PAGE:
• any reduction for a guilty plea should be applied to the overall sentence;
    • the principle of totality;
    • when considering ancillary orders these can be considered in relation to any or all of the TICs, specifically:
      • compensation orders;
      • restitution orders
  • Offence committed in a domestic context

    Effective from: 01 October 2019

    Care should be taken to avoid double counting factors including those already taken into account in assessing culpability or harm or those inherent in the offence

    Refer to the Overarching Principles: Domestic Abuse Definitive Guideline

  • Offence committed in a terrorist context

    Effective from: 01 October 2019

    Care should be taken to avoid double counting factors including those already taken into account in assessing culpability or harm or those inherent in the offence

    Where there is a terrorist element to the offence, refer also to the Terrorism Offences Definitive Guideline

  • Location and/or timing of offence

    Effective from: 01 October 2019

    Care should be taken to avoid double counting factors including those already taken into account in assessing culpability or harm or those inherent in the offence

    • In general, an offence is not made more serious by the location and/or timing of the offence except in ways taken into account by other factors in this guideline (such as planning, vulnerable victim, offence committed in a domestic context, maximising distress to victim, others put at risk of harm by the offending, offence committed in the presence of others). Care should be taken to avoid double counting.
    • Courts should be cautious about aggravating an offence by reason of it being committed for example at night, or in broad daylight, in a crowded place or in an isolated place unless it also indicates increased harm or culpability not already accounted for.
    • An offence may be more serious when it is committed in places in which there is a particular need for discipline or safety such as prisons, courts, schools or hospitals.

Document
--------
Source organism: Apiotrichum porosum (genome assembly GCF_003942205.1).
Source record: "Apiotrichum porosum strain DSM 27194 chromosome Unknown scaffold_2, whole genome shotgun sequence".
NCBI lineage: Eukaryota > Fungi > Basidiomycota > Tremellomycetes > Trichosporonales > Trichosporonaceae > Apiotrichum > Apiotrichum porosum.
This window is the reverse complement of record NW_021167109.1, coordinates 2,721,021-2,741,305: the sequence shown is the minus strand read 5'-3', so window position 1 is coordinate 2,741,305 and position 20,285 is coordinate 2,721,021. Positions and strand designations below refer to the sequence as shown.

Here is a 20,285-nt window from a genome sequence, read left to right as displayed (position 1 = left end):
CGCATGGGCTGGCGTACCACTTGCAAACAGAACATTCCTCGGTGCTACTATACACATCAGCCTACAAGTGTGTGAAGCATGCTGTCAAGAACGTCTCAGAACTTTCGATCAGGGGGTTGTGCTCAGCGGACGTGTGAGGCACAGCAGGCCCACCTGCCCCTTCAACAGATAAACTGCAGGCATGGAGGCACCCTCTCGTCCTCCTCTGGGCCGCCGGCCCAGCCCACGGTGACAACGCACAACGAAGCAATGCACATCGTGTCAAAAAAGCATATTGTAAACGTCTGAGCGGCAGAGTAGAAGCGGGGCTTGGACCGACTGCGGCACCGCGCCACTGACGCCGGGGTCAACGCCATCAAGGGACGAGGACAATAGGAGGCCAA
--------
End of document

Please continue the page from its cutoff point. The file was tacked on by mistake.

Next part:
• Established evidence of community/wider impact

    Effective from: 01 October 2019

    Care should be taken to avoid double counting factors including those already taken into account in assessing culpability or harm or those inherent in the offence

    • This factor should increase the sentence only where there is clear evidence of wider harm not already taken into account elsewhere. A community impact statement will assist the court in assessing the level of impact.
    • For issues of prevalence see the separate guidance.
  • Prevalence

    Effective from: 01 October 2019

    Care should be taken to avoid double counting factors including those already taken into account in assessing culpability or harm or those inherent in the offence

    • Sentencing levels in offence specific guidelines take account of collective social harm. Accordingly offenders should normally be sentenced by straightforward application of the guidelines without aggravation for the fact that their activity contributed to a harmful social effect upon a neighbourhood or community.
    • It is not open to a sentencer to increase a sentence for prevalence in ordinary circumstances or in response to a personal view that there is 'too much of this sort of thing going on in this area'.
    • First, there must be evidence provided to the court by a responsible body or by a senior police officer.
    • Secondly, that evidence must be before the court in the specific case being considered with the relevant statements or reports having been made available to the Crown and defence in good time so that meaningful representations about that material can be made.
    • Even if such material is provided, a sentencer will only be entitled to treat prevalence as an aggravating factor if satisfied
      • that the level of harm caused in a particular locality is significantly higher than that caused elsewhere (and thus already inherent in the guideline levels);
      • that the circumstances can properly be described as exceptional; and
      • that it is just and proportionate to increase the sentence for such a factor in the particular case being sentenced.

Factors reducing seriousness or reflecting personal mitigation

(Factors are not listed in any particular order and are not exhaustive)

  • No previous convictions or no relevant/recent convictions

    Effective from: 01 October 2019

    Care should be taken to avoid double counting factors including those already taken into account in assessing culpability or harm

    • First time offenders usually represent a lower risk of reoffending. Reoffending rates for first offenders are significantly lower than rates for repeat offenders. In addition, first offenders are normally regarded as less blameworthy than offenders who have committed the same crime several times already. For these reasons first offenders receive a mitigated sentence.